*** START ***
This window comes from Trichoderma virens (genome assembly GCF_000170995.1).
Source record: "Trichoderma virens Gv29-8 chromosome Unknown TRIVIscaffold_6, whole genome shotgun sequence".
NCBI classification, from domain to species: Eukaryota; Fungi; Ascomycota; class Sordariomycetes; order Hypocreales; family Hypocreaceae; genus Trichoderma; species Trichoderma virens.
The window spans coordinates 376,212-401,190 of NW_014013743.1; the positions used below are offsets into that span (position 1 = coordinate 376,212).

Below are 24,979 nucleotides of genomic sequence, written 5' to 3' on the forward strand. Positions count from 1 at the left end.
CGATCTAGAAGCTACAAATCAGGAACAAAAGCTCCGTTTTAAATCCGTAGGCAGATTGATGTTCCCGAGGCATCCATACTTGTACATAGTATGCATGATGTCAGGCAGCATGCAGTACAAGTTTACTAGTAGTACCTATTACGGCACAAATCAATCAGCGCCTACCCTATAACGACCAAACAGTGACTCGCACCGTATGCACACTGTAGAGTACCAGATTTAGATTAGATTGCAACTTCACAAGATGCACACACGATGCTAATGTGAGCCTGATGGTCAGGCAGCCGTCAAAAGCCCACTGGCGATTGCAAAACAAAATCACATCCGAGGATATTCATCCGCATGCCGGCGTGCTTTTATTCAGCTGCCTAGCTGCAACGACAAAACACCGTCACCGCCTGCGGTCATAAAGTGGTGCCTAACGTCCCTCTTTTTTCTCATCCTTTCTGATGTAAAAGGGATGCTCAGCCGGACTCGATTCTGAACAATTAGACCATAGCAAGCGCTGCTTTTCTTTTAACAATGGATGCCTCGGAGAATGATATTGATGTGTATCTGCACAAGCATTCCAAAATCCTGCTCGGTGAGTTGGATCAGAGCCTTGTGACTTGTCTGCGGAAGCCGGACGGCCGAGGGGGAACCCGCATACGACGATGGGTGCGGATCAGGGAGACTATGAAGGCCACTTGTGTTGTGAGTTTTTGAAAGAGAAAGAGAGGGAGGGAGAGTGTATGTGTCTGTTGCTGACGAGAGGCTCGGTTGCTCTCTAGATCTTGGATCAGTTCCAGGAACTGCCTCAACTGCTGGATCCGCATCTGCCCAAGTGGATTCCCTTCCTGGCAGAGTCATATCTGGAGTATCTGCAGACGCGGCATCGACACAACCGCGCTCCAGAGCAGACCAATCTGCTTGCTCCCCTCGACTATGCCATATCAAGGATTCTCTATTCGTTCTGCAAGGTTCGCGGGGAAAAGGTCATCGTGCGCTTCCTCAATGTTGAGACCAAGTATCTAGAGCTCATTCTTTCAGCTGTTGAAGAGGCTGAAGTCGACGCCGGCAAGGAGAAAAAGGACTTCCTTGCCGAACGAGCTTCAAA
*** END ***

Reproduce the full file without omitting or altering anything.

This window comes from Trichoderma virens (genome assembly GCF_000170995.1).
Source record: "Trichoderma virens Gv29-8 chromosome Unknown TRIVIscaffold_6, whole genome shotgun sequence".
NCBI classification, from domain to species: Eukaryota; Fungi; Ascomycota; class Sordariomycetes; order Hypocreales; family Hypocreaceae; genus Trichoderma; species Trichoderma virens.
The window spans coordinates 376,212-401,190 of NW_014013743.1; the positions used below are offsets into that span (position 1 = coordinate 376,212).

Below are 24,979 nucleotides of genomic sequence, written 5' to 3' on the forward strand. Positions count from 1 at the left end.
CGATCTAGAAGCTACAAATCAGGAACAAAAGCTCCGTTTTAAATCCGTAGGCAGATTGATGTTCCCGAGGCATCCATACTTGTACATAGTATGCATGATGTCAGGCAGCATGCAGTACAAGTTTACTAGTAGTACCTATTACGGCACAAATCAATCAGCGCCTACCCTATAACGACCAAACAGTGACTCGCACCGTATGCACACTGTAGAGTACCAGATTTAGATTAGATTGCAACTTCACAAGATGCACACACGATGCTAATGTGAGCCTGATGGTCAGGCAGCCGTCAAAAGCCCACTGGCGATTGCAAAACAAAATCACATCCGAGGATATTCATCCGCATGCCGGCGTGCTTTTATTCAGCTGCCTAGCTGCAACGACAAAACACCGTCACCGCCTGCGGTCATAAAGTGGTGCCTAACGTCCCTCTTTTTTCTCATCCTTTCTGATGTAAAAGGGATGCTCAGCCGGACTCGATTCTGAACAATTAGACCATAGCAAGCGCTGCTTTTCTTTTAACAATGGATGCCTCGGAGAATGATATTGATGTGTATCTGCACAAGCATTCCAAAATCCTGCTCGGTGAGTTGGATCAGAGCCTTGTGACTTGTCTGCGGAAGCCGGACGGCCGAGGGGGAACCCGCATACGACGATGGGTGCGGATCAGGGAGACTATGAAGGCCACTTGTGTTGTGAGTTTTTGAAAGAGAAAGAGAGGGAGGGAGAGTGTATGTGTCTGTTGCTGACGAGAGGCTCGGTTGCTCTCTAGATCTTGGATCAGTTCCAGGAACTGCCTCAACTGCTGGATCCGCATCTGCCCAAGTGGATTCCCTTCCTGGCAGAGTCATATCTGGAGTATCTGCAGACGCGGCATCGACACAACCGCGCTCCAGAGCAGACCAATCTGCTTGCTCCCCTCGACTATGCCATATCAAGGATTCTCTATTCGTTCTGCAAGGTTCGCGGGGAAAAGGTCATCGTGCGCTTCCTCAATGTTGAGACCAAGTATCTAGAGCTCATTCTTTCAGCTGTTGAAGAGGCTGAAGTCGACGCCGGCAAGGAGAAAAAGGACTTCCTTGCCGAACGAGCTTCAAA